The sparing of extraocular muscle in dystrophinopathy is lost in mice lacking utrophin and dystrophin.
Porter JD., Rafael JA., Ragusa RJ., Brueckner JK., Trickett JI., Davies KE.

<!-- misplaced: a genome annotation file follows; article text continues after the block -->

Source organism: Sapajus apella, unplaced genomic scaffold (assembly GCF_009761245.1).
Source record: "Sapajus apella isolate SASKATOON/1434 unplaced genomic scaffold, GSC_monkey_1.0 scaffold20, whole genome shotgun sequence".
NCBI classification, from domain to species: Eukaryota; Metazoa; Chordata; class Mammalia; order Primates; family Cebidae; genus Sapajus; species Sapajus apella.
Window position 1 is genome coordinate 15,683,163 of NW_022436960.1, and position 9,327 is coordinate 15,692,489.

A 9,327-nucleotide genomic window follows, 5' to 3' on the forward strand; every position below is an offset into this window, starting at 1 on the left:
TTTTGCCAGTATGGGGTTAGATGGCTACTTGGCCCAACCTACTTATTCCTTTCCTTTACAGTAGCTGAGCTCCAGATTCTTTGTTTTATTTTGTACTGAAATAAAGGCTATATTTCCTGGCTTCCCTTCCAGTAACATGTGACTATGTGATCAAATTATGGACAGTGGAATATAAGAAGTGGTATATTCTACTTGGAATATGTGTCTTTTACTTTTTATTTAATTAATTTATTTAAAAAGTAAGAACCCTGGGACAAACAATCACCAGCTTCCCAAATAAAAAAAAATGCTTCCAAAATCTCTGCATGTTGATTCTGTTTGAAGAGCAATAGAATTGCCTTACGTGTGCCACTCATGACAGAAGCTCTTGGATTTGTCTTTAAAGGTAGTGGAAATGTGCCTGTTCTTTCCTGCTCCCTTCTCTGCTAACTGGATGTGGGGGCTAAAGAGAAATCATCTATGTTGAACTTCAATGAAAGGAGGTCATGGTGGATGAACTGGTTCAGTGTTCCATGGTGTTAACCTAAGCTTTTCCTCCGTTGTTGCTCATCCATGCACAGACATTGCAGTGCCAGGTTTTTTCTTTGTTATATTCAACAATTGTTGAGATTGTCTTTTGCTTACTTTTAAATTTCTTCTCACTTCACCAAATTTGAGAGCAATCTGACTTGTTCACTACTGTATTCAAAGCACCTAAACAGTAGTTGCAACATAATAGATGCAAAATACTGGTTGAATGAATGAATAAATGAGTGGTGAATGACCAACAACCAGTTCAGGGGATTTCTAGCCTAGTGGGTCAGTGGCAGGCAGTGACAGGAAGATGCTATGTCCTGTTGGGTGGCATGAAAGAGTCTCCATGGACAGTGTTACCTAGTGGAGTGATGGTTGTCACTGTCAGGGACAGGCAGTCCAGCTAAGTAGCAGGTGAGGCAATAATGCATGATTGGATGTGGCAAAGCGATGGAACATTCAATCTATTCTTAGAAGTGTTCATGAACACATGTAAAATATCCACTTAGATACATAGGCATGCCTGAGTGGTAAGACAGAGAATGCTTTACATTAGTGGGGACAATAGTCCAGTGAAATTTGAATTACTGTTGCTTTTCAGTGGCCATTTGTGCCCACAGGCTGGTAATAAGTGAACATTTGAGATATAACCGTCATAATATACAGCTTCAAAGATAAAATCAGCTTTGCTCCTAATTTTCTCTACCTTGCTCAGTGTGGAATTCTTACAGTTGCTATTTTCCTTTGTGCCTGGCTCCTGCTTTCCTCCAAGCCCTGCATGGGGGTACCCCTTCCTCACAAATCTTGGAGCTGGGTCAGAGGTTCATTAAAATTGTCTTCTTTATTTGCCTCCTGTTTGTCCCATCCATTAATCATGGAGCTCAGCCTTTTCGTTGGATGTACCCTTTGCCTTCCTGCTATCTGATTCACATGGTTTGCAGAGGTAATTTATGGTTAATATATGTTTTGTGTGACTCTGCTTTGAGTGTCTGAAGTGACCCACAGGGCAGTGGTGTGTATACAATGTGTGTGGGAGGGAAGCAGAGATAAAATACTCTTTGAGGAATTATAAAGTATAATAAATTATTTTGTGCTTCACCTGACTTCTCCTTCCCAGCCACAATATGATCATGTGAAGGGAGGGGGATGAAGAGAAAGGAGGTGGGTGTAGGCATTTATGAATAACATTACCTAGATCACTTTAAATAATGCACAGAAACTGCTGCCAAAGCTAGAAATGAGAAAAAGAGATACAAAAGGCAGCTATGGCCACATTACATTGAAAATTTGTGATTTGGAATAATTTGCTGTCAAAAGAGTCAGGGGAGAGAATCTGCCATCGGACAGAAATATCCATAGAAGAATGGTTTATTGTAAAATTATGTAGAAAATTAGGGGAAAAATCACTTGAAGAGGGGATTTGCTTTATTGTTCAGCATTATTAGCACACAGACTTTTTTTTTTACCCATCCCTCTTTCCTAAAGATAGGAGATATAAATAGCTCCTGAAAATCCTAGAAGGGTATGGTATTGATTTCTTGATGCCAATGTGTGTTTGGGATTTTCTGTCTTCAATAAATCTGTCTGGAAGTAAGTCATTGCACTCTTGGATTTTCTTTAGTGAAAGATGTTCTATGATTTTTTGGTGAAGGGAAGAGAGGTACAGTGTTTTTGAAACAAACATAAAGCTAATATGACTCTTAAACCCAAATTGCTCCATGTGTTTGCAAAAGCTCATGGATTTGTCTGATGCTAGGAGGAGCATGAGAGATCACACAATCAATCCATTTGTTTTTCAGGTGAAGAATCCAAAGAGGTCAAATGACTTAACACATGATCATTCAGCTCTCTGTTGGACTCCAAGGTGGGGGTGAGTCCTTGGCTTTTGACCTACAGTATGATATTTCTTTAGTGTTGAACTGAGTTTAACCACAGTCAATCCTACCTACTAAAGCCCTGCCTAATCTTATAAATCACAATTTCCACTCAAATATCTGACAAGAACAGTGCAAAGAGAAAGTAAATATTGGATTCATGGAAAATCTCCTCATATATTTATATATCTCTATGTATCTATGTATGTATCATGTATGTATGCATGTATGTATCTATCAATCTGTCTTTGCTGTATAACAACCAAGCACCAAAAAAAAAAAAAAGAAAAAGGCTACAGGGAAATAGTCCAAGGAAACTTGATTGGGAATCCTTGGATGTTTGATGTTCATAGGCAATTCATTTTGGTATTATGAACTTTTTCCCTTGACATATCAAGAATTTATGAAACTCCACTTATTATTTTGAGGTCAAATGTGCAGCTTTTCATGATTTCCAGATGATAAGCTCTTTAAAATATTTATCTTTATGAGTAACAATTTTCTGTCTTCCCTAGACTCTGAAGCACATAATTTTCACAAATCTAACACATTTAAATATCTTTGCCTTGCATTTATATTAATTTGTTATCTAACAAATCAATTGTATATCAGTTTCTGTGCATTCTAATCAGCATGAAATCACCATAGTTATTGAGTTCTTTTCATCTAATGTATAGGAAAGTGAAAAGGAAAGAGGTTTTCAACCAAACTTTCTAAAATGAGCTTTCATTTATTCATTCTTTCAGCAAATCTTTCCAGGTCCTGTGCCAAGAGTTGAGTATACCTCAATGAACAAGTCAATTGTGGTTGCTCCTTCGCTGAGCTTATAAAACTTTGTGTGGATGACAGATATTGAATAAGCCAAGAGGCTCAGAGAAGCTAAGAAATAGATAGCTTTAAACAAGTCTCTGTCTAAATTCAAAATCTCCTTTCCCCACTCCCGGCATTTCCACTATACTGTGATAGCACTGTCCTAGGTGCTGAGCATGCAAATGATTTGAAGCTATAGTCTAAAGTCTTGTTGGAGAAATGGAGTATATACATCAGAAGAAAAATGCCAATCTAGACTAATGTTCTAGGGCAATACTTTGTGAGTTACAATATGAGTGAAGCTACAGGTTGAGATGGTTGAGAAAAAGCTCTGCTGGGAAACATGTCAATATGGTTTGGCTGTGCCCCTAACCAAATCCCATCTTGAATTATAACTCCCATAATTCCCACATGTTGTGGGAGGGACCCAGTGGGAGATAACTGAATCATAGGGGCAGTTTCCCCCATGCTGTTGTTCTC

The extraocular muscles are one of few skeletal muscles that are structurally and functionally intact in Duchenne muscular dystrophy. Little is known about the mechanisms responsible for differential sparing or targeting of muscle groups in neuromuscular disease. One hypothesis is that constitutive or adaptive properties of the unique extraocular muscle phenotype may underlie their protection in dystrophinopathy. We assessed the status of extraocular muscles in the mdx mouse model of muscular dystrophy. Mice showed mild pathology in accessory extraocular muscles, but no signs of pathology were evident in the principal extraocular muscles at any age. By immunoblotting, the extraocular muscles of mdx mice exhibited increased levels of a dystrophin analog, dystrophin-related protein or utrophin. These data suggest, but do not provide mechanistic evidence, that utrophin mediates eye muscle protection. To examine a potential causal relationship, knockout mouse models were used to determine whether eye muscle sparing could be reversed. Mice lacking expression of utrophin alone, like the dystrophin-deficient mdx mouse, showed no pathological alterations in extraocular muscle. However, mice deficient in both utrophin and dystrophin exhibited severe changes in both the accessory and principal extraocular muscles, with the eye muscles affected more adversely than other skeletal muscles. Selected extraocular muscle fiber types still remained spared, suggesting the operation of an alternative mechanism for muscle sparing in these fiber types. We propose that an endogenous upregulation of utrophin is mechanistic in protecting extraocular muscle in dystrophinopathy. Moreover, data lend support to the hypothesis that interventions designed to increase utrophin levels may ameliorate the pathology in other skeletal muscles in Duchenne muscular dystrophy.